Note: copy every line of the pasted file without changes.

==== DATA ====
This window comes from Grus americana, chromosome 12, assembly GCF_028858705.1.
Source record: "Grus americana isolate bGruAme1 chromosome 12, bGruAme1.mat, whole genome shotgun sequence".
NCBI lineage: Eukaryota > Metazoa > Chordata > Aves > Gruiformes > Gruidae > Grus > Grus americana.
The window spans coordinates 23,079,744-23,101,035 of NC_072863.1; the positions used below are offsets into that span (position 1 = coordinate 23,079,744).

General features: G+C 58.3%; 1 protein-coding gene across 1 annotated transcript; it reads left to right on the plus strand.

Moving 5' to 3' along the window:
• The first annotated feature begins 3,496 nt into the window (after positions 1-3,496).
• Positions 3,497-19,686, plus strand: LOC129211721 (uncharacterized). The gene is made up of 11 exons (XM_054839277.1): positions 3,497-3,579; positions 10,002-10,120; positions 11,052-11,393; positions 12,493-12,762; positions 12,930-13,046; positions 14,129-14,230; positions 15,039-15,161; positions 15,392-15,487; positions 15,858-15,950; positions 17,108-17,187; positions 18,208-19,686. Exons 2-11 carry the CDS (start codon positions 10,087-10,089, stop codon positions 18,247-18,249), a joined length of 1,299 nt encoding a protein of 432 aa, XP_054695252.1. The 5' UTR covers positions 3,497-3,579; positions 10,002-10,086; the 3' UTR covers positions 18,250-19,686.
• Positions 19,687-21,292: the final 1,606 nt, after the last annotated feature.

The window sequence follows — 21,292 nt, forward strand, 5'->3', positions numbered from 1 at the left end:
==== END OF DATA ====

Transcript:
This window comes from Grus americana, chromosome 12, assembly GCF_028858705.1.
Source record: "Grus americana isolate bGruAme1 chromosome 12, bGruAme1.mat, whole genome shotgun sequence".
NCBI lineage: Eukaryota > Metazoa > Chordata > Aves > Gruiformes > Gruidae > Grus > Grus americana.
The window spans coordinates 23,079,744-23,101,035 of NC_072863.1; the positions used below are offsets into that span (position 1 = coordinate 23,079,744).

General features: G+C 58.3%; 1 protein-coding gene across 1 annotated transcript; it reads left to right on the plus strand.

Moving 5' to 3' along the window:
• The first annotated feature begins 3,496 nt into the window (after positions 1-3,496).
• Positions 3,497-19,686, plus strand: LOC129211721 (uncharacterized). The gene is made up of 11 exons (XM_054839277.1): positions 3,497-3,579; positions 10,002-10,120; positions 11,052-11,393; positions 12,493-12,762; positions 12,930-13,046; positions 14,129-14,230; positions 15,039-15,161; positions 15,392-15,487; positions 15,858-15,950; positions 17,108-17,187; positions 18,208-19,686. Exons 2-11 carry the CDS (start codon positions 10,087-10,089, stop codon positions 18,247-18,249), a joined length of 1,299 nt encoding a protein of 432 aa, XP_054695252.1. The 5' UTR covers positions 3,497-3,579; positions 10,002-10,086; the 3' UTR covers positions 18,250-19,686.
• Positions 19,687-21,292: the final 1,606 nt, after the last annotated feature.

The window sequence follows — 21,292 nt, forward strand, 5'->3', positions numbered from 1 at the left end: